July 2021 | Content by George E. Riebling, NAPMA Deputy General Manager

One Step Closer Toward NATO Airworthiness Recognition

In June 2021, NAPMA and the NAEW&C Force successfully cleared a significant airworthiness milestone when a NATO Assessment Team (NAT) paid a virtual visit to the staffs of the NE-3A Operational Airworthiness Authority (OAA) and Technical Airworthiness Authority (TAA). The NAT visit marked the culmination of two years of work toward completing the NATO Recognition Process (NRP) of the airworthiness policies and procedures jointly employed by NAPMA, as the TAA, and the NAEW&C Force, as the OAA.

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Why is the NRP important? To answer that question, you must go back to 2013 when NATO Headquarters released its Airworthiness Policy (NAWP) with the aim of establishing a robust framework to ensure the airworthiness of “all aeronautical products, parts and appliances provided on behalf of NATO.” The NAWP requires that “all work associated with the airworthiness process shall be performed by authorized individuals employing approved processes within organisations accredited / approved by a NATO recognized airworthiness authority.”

For most nations that contribute air assets to support the NATO mission, the recognized airworthiness authority resides within that nation. For NAPMO, the policy is much more complicated. In June 2012, the 16 NAPMO Nations approved its own unique airworthiness policy that shares responsibility between the nations while establishing the Force Commander as the OAA and the NAPMA General Manager as the TAA.

As with most new policies, it took NATO HQ few years to determine exactly how to execute the NAWP, but, in 2016, the NAWP Implementation Plan was published while clarifying that the NAWP’s goal was “not to establish a supranational airworthiness authority,” but “to assure NATO member and partner nations that aircraft and components used for NATO operations and mission are certified by NATO-recognized Airworthiness Authorities.” To accomplish this goal, NATO HQ, under the leadership of its NATO Airworthiness Executive, created the NATO Recognition Process (NRP).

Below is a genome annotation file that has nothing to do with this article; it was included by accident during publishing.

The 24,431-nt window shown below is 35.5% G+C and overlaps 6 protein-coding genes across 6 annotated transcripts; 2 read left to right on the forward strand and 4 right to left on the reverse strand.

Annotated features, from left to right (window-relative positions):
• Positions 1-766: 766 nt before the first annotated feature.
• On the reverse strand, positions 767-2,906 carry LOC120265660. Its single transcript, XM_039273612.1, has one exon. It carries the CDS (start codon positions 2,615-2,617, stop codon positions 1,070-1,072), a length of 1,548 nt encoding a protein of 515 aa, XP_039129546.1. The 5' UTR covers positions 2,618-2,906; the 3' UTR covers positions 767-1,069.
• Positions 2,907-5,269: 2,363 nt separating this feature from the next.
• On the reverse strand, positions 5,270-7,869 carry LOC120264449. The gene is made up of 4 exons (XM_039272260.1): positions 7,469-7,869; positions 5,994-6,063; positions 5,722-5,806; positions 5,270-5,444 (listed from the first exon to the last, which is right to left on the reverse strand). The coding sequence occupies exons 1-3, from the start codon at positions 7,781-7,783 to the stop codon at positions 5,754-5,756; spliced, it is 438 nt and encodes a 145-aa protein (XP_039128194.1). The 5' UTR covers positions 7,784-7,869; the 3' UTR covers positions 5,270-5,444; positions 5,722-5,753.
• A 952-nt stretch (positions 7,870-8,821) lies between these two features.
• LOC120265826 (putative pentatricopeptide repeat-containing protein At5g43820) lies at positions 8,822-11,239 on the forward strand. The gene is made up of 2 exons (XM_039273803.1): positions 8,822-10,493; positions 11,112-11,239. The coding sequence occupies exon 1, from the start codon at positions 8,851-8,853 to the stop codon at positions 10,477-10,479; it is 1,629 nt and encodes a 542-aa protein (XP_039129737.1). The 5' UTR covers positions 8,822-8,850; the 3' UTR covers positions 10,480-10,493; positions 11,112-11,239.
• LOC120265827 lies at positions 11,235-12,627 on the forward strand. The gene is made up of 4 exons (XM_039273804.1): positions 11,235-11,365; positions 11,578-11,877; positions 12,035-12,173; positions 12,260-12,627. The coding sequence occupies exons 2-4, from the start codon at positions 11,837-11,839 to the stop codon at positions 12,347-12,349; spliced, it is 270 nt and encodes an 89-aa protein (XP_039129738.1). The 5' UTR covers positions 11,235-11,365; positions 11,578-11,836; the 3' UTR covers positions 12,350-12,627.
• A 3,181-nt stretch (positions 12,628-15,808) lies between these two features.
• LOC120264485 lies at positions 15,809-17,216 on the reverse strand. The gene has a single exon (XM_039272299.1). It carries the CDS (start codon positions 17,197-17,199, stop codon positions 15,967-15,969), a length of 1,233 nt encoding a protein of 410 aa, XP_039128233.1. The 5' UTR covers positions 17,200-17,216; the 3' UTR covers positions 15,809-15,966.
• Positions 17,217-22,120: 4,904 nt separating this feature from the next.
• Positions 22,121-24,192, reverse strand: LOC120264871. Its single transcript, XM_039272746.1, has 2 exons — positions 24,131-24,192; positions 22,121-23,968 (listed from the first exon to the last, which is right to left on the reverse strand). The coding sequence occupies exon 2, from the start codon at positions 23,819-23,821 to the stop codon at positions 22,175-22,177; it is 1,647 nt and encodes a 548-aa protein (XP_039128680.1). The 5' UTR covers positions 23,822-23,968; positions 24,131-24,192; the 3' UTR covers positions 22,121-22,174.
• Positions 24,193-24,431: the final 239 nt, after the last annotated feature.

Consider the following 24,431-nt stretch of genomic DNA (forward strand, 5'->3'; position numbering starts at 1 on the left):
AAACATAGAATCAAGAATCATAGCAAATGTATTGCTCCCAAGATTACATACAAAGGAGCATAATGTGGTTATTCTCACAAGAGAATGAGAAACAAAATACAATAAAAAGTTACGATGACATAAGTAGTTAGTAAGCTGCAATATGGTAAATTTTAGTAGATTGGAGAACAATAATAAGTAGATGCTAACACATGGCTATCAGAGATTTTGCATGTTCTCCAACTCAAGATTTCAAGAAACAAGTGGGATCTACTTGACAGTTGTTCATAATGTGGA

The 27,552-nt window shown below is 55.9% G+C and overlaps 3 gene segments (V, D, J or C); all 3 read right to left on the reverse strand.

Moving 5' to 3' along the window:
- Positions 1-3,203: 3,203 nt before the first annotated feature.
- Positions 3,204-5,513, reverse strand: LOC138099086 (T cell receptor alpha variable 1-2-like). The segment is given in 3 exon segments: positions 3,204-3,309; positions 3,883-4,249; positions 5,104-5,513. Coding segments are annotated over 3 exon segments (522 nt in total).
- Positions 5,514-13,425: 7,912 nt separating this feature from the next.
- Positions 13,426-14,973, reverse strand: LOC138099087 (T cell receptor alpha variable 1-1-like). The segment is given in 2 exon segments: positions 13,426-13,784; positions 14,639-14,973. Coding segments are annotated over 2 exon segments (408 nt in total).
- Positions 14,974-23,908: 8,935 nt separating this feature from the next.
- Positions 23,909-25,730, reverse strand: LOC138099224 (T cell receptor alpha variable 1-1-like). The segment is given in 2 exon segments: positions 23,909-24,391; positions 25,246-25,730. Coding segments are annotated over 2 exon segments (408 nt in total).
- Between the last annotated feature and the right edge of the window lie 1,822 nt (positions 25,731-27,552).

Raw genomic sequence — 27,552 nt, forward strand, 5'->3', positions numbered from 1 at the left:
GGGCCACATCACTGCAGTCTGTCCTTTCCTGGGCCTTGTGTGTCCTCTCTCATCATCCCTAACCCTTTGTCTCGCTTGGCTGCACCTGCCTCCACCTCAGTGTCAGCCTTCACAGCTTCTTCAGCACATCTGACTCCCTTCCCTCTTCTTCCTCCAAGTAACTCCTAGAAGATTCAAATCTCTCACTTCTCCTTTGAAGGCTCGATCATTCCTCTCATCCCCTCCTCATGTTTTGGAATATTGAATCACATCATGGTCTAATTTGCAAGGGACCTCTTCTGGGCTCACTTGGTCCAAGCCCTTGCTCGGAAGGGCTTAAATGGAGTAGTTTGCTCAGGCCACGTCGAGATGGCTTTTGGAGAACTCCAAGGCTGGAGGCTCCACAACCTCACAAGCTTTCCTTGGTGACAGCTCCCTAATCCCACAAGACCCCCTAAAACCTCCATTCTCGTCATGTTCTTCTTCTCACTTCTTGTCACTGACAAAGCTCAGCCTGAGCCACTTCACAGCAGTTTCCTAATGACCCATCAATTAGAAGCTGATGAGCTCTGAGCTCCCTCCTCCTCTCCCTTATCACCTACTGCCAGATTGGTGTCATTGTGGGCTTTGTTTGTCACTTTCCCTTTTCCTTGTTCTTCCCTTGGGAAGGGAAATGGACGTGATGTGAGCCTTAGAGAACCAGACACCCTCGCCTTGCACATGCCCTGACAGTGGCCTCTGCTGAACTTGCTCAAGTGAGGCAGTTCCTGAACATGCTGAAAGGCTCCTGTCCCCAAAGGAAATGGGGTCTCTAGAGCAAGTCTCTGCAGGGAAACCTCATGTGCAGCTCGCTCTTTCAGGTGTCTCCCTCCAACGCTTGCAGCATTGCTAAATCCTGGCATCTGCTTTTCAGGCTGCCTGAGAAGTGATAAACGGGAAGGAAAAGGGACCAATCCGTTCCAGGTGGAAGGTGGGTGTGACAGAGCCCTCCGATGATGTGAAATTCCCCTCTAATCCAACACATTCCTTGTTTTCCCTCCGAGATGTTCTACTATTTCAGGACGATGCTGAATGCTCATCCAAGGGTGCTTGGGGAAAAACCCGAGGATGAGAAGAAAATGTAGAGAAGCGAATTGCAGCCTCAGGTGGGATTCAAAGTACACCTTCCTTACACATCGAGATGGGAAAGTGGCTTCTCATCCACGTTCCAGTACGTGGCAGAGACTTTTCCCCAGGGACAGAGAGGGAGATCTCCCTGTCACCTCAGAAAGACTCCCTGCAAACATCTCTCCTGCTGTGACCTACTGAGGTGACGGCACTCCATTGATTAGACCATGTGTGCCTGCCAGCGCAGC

Over the past two years, the Force’s operational airworthiness staff, led by Mr Steve Rea, and the NAPMA General Manager’s technical airworthiness staff, led by Mr Mike Diaz, have been analyzing how to answer a plethora of questioned posed by the NAT. Unfortunately, the NAT’s questions were designed for a National Airworthiness System and not a unique “multi-national” system like the one employed by the NAPMO nations. This made Mr Rea and Mr Diaz’ jobs infinitely more difficult, but, in the end, their steadfast efforts enabled the NAT to assess the NAPMO airworthiness system against a recognized standard to determine where the NAPMO system passed muster and where improvements could be made.

In June 2021, the NAT visited NAPMA and the Force with a diverse team of airworthiness experts from the NAE’s Office and several NATO nations. The NATO grilled the Force Command and NAPMA airworthiness staffs for 12 hours on all aspects of NAPMO airworthiness compliance. Early feedback from the NAT indicates that they were satisfied with what they saw and heard.

Now, the NAT will compile its findings in a report and submit the report through several boards for review. If the report successfully clears these last hurdles, the NAPMO nations will know by Christmas if NATO Recognition is achieved. In the meantime, the NAPMO Nations and all of us who work at NAPMA and the Force should be confident in our unique, but effective, Airworthiness system and owe a great deal of gratitude to the airworthiness staffs at NAPMA and the NAEW&C Force Headquarters for moving NAPMO one huge step closer toward airworthiness recognition.

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